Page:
A detailed description of each organ, its function, role in the body, features. The concept of “windows” and “mirrors” of dense organs.

  1. The concept of Qi and blood in the body. Types of Qi. Functions of various types of Qi. The ratio of Qi and blood. The concept of the normal fluids of the “Jin Ye”. Normal and pathological fluids.
  2. Mental and emotional status of a person from the position of TCM (“5 souls” and the connection between them).
  3. The path of movement of water in the body according to the theory of TCM.
  4. Interaction between Qi, blood and liquids in the body.
  5. Interrelations between organs in normal and pathological conditions (as one of the variants of pathogenesis of the disease).
  6. Interrelationships between dense bodies.
  7. Interrelationships between dense and hollow organs according to the Biao-Li rule.
  8. The doctrine of the meridians of the organism. 12 “main meridians” and 8 “unusual vessels.” External and internal course of meridians, the concept of acupuncture points. “Yang” and “yin” meridians, their course, functions, connections in the body, collaterals, time of maximum activity. Pair interconnections.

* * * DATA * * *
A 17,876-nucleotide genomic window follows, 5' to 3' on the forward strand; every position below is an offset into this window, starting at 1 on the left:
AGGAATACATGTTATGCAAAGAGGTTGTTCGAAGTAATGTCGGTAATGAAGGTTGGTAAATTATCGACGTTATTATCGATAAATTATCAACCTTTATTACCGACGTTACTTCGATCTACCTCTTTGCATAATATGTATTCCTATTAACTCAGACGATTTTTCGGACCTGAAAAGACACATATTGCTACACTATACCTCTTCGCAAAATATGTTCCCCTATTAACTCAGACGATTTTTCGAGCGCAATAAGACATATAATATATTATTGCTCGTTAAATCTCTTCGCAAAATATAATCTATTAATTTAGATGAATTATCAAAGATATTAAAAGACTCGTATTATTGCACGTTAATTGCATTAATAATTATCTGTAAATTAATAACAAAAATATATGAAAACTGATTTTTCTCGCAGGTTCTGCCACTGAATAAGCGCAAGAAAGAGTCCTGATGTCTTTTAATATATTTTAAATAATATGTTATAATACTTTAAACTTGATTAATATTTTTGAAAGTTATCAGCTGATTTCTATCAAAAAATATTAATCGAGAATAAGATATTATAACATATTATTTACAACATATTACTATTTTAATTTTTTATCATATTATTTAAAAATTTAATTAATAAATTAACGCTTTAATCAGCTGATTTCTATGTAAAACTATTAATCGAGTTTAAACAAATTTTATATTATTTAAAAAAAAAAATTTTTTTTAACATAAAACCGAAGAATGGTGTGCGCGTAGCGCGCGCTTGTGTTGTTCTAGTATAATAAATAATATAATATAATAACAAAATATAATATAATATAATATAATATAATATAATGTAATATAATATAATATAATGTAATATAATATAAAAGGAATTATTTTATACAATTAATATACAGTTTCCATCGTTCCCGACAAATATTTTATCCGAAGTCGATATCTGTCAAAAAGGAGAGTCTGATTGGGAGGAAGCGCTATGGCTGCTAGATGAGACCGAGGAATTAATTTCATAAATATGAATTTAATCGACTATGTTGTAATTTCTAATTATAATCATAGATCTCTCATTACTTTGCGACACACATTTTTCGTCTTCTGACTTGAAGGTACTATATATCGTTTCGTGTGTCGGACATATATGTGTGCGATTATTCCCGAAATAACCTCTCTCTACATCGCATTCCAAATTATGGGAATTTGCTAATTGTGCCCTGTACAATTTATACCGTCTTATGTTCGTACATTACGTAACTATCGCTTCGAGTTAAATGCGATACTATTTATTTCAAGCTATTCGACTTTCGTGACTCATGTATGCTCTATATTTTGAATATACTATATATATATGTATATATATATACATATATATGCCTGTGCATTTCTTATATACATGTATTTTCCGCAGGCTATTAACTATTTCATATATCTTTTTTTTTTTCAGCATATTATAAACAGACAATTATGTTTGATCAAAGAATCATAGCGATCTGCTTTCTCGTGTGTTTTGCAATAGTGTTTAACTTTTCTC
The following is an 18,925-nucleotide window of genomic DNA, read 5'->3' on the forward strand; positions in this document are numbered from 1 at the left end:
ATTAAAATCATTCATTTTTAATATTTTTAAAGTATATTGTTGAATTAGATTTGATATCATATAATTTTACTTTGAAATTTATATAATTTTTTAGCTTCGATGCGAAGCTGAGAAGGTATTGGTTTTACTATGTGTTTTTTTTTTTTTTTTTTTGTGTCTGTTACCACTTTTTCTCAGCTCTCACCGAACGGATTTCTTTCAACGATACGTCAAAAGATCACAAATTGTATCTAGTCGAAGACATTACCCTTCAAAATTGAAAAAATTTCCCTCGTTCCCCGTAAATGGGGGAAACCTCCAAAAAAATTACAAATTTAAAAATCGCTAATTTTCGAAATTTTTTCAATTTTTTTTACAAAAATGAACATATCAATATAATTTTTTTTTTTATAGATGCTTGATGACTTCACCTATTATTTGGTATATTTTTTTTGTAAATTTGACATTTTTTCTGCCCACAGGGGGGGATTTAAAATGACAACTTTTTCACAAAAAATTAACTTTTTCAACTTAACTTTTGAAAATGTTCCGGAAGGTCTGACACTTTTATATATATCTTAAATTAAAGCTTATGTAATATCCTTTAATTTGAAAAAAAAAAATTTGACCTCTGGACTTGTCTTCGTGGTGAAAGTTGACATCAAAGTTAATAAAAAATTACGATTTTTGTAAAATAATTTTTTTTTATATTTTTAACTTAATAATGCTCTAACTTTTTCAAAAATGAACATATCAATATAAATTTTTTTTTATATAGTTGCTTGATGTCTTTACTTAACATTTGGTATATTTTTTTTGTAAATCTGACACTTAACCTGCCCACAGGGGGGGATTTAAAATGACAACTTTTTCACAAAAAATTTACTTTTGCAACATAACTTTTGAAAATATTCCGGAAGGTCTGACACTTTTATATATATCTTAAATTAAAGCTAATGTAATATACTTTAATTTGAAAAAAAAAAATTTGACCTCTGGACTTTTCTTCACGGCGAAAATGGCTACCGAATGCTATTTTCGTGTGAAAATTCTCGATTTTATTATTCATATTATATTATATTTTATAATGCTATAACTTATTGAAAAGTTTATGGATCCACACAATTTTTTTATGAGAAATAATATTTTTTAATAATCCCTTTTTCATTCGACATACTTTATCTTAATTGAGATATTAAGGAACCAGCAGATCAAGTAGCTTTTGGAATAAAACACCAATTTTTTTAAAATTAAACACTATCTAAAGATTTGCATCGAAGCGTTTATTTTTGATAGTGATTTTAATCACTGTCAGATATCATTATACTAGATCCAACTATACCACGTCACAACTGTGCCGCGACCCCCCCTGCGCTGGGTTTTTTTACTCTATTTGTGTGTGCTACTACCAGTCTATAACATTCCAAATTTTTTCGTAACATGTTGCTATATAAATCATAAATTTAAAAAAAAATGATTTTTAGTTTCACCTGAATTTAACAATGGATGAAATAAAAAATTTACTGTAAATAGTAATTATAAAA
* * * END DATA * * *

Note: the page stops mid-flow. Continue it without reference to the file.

9. Causes of diseases from the position of TCM. Internal causes. External causes. Features of modern pathogenic factors forming the profile of morbidity.
  10. The concept of “six pathogenic XIE” as external factors that affect the body. Features of each of them.
  11. “Five internal pathogenic factors” and the reasons leading to them. Features of each of them. “Five fatigues” and “six stagnations”, “stagnation of the seven senses” and other internal causes of the disease.
  12. Pathogenesis of the development of diseases. The relationship between the pathogenic principle and the protective forces of the body. The role of protective barriers Zheng Qi, Wei Qi and others.
  13. Development of the disease according to the system of “six meridians”, “four barriers”.
  14. The ratio between yin and yang at normal and at pathology.
  15. Pathology of Qi.
  16. The pathology of blood.
  17. Joint pathology of Qi and blood.
  18. The pathology of Jin Ye fluids, the formation of pathological fluids such as dampness and phlegm.
  19. Prevention of diseases. Features of methods for the prevention of diseases used in TCM. The concept of “health promotion” Yang Sheng (methods of maintaining and promoting health in everyday life) as a basis for disease prevention. Healthy eating, harmonious emotions, life in harmony with nature, distribution of loads according to age, sleep and rest regime, etc. from the perspective of Chinese medicine. The relationship between the contribution of a healthy lifestyle and health care in the formation of human health.